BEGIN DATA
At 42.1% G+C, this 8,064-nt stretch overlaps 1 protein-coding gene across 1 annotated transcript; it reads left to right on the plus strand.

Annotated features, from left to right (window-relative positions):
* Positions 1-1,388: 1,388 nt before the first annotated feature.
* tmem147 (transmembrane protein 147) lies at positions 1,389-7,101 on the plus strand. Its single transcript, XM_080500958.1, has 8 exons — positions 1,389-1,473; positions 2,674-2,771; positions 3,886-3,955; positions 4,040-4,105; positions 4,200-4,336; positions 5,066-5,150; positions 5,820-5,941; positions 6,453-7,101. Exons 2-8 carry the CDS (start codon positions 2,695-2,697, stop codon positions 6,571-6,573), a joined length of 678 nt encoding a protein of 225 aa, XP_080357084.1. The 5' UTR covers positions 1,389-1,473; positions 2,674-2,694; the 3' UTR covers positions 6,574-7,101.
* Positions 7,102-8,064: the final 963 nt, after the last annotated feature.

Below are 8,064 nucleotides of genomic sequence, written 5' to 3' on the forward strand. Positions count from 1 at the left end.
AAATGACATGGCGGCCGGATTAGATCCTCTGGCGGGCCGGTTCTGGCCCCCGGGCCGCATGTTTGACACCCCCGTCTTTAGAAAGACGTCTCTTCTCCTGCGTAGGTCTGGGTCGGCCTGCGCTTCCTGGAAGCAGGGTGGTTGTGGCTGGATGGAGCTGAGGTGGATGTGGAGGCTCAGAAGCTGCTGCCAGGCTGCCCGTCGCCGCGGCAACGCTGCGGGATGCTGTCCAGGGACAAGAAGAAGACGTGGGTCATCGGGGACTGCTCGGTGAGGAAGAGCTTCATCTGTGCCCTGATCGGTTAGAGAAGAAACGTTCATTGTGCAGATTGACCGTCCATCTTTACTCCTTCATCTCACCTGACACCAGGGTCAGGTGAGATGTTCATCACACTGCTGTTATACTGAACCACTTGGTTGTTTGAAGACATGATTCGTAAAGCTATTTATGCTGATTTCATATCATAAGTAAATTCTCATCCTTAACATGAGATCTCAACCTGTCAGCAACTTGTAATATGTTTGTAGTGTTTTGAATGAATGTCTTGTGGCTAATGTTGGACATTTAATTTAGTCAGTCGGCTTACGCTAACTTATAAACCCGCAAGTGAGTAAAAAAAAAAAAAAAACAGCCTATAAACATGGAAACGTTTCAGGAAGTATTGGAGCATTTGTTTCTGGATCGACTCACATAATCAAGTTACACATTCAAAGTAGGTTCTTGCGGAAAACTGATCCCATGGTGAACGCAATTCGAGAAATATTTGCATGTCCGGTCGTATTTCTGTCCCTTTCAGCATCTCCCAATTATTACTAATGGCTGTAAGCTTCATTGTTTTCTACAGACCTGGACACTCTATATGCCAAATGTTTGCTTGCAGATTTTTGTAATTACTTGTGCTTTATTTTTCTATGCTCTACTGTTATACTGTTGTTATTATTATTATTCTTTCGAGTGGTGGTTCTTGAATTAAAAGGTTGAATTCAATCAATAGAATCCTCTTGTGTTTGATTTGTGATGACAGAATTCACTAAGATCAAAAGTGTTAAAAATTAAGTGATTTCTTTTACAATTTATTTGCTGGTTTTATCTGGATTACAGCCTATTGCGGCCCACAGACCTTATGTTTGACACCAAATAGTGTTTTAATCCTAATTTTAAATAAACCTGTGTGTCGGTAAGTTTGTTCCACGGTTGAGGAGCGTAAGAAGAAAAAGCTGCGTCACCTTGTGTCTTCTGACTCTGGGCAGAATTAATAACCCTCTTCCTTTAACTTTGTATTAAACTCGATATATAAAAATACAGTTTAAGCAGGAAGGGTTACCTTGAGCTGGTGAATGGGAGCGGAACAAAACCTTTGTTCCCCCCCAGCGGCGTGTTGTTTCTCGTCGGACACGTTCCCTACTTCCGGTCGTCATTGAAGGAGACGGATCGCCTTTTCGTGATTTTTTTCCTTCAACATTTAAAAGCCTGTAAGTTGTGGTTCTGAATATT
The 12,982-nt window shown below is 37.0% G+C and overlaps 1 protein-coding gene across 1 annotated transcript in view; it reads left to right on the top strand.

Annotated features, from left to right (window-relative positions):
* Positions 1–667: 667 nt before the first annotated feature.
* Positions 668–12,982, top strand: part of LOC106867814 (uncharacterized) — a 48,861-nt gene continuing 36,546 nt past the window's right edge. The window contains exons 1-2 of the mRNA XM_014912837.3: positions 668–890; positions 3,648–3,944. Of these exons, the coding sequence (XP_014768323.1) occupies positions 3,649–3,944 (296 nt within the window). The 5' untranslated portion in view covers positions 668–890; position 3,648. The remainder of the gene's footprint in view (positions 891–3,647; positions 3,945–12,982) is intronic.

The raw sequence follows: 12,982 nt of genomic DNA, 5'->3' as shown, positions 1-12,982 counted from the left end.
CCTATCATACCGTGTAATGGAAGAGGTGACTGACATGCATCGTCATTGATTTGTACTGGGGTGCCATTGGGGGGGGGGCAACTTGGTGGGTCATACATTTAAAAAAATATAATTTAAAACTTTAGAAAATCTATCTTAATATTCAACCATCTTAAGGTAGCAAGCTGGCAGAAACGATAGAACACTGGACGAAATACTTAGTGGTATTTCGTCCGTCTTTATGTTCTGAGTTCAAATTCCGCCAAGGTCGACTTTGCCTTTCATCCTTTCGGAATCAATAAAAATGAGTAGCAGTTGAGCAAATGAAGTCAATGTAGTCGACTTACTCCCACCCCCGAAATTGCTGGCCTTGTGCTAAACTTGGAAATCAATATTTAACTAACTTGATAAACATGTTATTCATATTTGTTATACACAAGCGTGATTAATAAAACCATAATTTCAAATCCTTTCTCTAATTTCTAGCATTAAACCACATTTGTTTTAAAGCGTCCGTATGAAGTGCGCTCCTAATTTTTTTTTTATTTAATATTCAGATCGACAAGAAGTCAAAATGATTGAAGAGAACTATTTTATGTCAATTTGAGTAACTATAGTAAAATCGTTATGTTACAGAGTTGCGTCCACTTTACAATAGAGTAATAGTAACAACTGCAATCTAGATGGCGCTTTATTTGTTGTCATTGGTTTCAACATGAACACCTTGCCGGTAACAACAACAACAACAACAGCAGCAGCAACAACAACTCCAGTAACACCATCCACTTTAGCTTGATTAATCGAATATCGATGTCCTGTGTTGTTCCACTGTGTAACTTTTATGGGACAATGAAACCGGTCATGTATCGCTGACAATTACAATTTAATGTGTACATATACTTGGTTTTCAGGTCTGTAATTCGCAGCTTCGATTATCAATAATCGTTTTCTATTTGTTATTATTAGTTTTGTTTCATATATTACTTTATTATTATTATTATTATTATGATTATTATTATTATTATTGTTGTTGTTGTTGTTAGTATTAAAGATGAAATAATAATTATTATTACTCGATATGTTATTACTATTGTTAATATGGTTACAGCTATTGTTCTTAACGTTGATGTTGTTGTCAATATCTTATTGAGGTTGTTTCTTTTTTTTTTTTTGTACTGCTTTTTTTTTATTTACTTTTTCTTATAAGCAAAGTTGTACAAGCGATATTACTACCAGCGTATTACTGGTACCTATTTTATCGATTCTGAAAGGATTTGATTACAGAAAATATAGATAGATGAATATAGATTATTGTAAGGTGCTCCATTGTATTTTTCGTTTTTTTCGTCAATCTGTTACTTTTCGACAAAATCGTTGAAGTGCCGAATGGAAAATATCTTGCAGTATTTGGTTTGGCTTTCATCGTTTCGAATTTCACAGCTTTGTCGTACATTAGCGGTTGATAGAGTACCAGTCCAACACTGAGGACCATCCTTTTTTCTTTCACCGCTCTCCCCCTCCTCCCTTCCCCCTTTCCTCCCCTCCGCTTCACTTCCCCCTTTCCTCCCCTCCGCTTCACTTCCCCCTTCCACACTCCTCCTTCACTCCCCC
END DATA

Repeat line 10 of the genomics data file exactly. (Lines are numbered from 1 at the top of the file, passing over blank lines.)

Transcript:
* Positions 1–667: 667 nt before the first annotated feature.